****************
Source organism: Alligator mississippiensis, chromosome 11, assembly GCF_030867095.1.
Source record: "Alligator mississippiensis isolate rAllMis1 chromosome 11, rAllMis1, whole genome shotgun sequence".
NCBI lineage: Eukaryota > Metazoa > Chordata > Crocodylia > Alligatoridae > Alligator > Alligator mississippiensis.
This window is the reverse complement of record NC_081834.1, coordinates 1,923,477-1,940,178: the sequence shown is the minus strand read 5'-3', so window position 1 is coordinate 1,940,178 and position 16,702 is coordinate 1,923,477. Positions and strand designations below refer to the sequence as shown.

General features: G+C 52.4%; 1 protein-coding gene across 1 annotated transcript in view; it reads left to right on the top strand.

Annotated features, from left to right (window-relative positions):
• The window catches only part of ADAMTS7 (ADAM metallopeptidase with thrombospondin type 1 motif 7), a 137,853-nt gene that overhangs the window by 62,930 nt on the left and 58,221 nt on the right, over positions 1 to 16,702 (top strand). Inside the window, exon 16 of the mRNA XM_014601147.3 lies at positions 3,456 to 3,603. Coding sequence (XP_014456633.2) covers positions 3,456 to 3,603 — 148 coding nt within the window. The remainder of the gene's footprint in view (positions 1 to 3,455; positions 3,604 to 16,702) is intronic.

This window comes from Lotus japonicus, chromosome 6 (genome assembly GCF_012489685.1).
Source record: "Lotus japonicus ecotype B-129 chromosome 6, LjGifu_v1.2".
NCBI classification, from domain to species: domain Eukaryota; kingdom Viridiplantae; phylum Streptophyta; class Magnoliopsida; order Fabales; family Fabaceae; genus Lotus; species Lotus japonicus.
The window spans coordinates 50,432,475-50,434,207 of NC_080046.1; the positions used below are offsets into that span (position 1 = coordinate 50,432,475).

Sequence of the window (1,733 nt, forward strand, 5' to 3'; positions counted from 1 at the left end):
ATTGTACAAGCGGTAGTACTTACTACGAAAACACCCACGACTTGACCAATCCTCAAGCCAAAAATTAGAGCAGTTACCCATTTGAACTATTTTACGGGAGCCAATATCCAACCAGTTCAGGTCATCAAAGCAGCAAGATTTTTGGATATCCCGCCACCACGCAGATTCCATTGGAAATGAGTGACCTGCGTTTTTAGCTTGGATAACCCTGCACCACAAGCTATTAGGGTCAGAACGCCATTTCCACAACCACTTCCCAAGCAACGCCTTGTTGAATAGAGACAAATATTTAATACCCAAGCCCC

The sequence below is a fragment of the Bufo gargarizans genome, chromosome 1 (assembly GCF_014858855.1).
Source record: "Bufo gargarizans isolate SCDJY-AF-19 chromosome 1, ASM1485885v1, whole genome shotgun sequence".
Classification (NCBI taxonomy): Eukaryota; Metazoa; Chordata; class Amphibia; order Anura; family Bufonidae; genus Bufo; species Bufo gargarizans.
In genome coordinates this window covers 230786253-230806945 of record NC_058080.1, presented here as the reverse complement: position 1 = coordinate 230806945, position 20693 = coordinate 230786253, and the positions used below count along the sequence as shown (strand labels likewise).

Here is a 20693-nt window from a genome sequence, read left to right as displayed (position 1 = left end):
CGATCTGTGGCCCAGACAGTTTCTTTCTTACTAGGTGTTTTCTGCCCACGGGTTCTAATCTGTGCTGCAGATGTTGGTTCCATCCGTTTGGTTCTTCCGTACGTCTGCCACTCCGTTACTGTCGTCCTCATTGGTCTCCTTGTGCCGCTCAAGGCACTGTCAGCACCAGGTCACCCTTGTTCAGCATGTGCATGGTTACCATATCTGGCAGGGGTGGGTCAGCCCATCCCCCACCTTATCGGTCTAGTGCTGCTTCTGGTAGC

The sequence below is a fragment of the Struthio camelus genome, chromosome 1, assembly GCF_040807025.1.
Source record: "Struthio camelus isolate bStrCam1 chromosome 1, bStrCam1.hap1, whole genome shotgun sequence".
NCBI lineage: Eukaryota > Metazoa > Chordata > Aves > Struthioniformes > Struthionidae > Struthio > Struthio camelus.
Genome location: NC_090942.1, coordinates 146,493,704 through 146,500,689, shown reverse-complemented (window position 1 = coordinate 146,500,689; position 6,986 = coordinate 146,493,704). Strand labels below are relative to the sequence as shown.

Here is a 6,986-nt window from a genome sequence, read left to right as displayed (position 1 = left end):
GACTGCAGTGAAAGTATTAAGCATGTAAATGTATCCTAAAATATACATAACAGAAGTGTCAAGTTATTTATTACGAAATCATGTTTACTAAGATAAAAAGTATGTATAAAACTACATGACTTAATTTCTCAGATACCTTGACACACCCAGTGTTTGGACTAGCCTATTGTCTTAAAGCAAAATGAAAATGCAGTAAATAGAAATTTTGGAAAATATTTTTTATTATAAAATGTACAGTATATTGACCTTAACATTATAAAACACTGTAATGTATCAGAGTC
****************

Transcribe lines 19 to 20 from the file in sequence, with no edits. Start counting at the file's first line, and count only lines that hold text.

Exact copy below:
CGATCTGTGGCCCAGACAGTTTCTTTCTTACTAGGTGTTTTCTGCCCACGGGTTCTAATCTGTGCTGCAGATGTTGGTTCCATCCGTTTGGTTCTTCCGTACGTCTGCCACTCCGTTACTGTCGTCCTCATTGGTCTCCTTGTGCCGCTCAAGGCACTGTCAGCACCAGGTCACCCTTGTTCAGCATGTGCATGGTTACCATATCTGGCAGGGGTGGGTCAGCCCATCCCCCACCTTATCGGTCTAGTGCTGCTTCTGGTAGC

The sequence below is a fragment of the Struthio camelus genome, chromosome 1, assembly GCF_040807025.1.